Pressure mounts on Dwight Ball to deliver residential school apology
'Why are we still waiting to hear from the province?' asks Toby Obed
There is anger and impatience about why Premier Dwight Ball hasn't followed the lead of Prime Minister Justin Trudeau with an apology to Newfoundland and Labrador residential school survivors — 20 months after Trudeau uttered the words in front of hundreds in Happy Valley-Goose Bay.
"For myself, this would be the very last piece of that puzzle to get closure," said Toby Obed, a residential school survivor.
"Why are we still waiting to hear from the province?"
Speaking to reporters Tuesday afternoon, Ball said there are different views on where and how the apology should be done — and insists he is not holding it up.
"I want to do it, I want to get on with it," Ball said outside the House of Assembly.
"Right now, it's coming down to things like location, timing. It's a very emotional issue."
Ball said there has been "ongoing communication" between staff within the Intergovernment and Indigenous Affairs Secretariat and Indigenous groups, including as recently as a couple of weeks ago.
"What I am saying is, I am ready to do this. I am waiting for the terms and conditions that they are actually going to put in on how that apology should work.… I'm not going to do this on my terms, I'm going to do this on their terms," he said.
Trudeau: 'We are sincerely sorry'
Trudeau delivered a formal apology on Nov. 24, 2017. After Confederation with Canada in 1949 and until 1979, thousands of Indigenous children were taken from their communities to attend five residential schools that were run by the International Grenfell Association or the Moravian church. The schools had all started before Confederation.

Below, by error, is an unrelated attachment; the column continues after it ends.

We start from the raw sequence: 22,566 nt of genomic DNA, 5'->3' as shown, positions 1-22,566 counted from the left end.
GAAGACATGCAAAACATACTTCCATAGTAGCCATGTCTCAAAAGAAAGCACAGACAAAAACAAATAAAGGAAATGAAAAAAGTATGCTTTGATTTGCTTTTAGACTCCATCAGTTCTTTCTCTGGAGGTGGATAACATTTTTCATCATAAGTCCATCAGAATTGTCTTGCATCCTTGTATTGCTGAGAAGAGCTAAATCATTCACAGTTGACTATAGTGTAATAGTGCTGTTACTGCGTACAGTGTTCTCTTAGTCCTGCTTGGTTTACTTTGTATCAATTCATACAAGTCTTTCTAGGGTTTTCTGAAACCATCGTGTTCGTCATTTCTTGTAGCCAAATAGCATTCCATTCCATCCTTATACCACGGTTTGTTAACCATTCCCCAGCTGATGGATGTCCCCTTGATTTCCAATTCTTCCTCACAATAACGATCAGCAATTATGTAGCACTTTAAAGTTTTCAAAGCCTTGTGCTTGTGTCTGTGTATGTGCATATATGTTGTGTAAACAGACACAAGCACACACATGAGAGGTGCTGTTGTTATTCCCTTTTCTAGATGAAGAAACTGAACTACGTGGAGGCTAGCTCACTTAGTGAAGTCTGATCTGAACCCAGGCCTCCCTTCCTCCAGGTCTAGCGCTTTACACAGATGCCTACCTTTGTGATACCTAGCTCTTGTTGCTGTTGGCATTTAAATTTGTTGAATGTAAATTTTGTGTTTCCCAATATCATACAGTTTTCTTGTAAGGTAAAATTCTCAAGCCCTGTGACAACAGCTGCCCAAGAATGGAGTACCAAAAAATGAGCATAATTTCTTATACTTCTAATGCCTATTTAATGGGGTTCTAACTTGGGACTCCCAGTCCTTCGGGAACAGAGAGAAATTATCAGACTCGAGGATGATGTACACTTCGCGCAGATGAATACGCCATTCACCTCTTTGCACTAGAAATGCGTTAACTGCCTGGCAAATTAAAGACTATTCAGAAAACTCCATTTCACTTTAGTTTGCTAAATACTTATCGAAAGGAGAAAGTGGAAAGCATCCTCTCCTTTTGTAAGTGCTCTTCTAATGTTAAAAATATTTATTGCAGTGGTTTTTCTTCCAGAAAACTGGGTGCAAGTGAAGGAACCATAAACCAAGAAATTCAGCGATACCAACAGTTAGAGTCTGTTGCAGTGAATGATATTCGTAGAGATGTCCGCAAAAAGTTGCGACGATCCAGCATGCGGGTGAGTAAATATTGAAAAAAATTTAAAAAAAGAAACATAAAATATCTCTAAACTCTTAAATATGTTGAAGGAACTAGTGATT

Many said they were sexually and physically abused at the schools, and suffered language and cultural losses.
"The treatment of Indigenous children in residential schools is a dark and shameful chapter in our country's history," Trudeau said in his address. "For all of you — we are sincerely sorry."
Trudeau welcomed Obed on stage after his apology — the two men had embraced backstage during the event — and Obed said he accepted Trudeau's words as the first step towards healing.
"The apology has been a long time in the making — too long," Obed said at the time.
"Because I come from a patient and forgiving culture, I think it is proper for us to accept an apology from the government of Canada."
Ball promised separate apology
Ball was in attendance for Trudeau's apology, and Obed feels strongly that the premier missed a chance to make good on his promise then.
"He had his chance, he had his opportunity and he never once spoke, he never once got up on stage, he never made his presence known," said Obed.
Ball had vowed to issue a separate apology, on behalf of the province.
But that has not yet happened.
Ball was pressed on the topic on the campaign trail in May, after Steven Cooper, a lawyer who represented almost 1,000 members of a class-action lawsuit settled in 2016 for $50 million, questioned why Ball hadn't yet followed through.
"I'm committed to this. Now it's getting the date and the place that we can agree on with all the Indigenous leaders," said Ball at the time.
"I want to do this apology. It should be done, but right now we've got to work with the Indigenous groups so we get it right. So this is about the timing, scheduling and the wording of the apology."
But Obed believes the apology should not still be outstanding "for this very very tragic time in our lives that we had to go through."
"The pressure is on for the province of Newfoundland and Labrador to step up and do their part," he said.
With files from Stephanie Kinsella, Katie Breen and Mark Quinn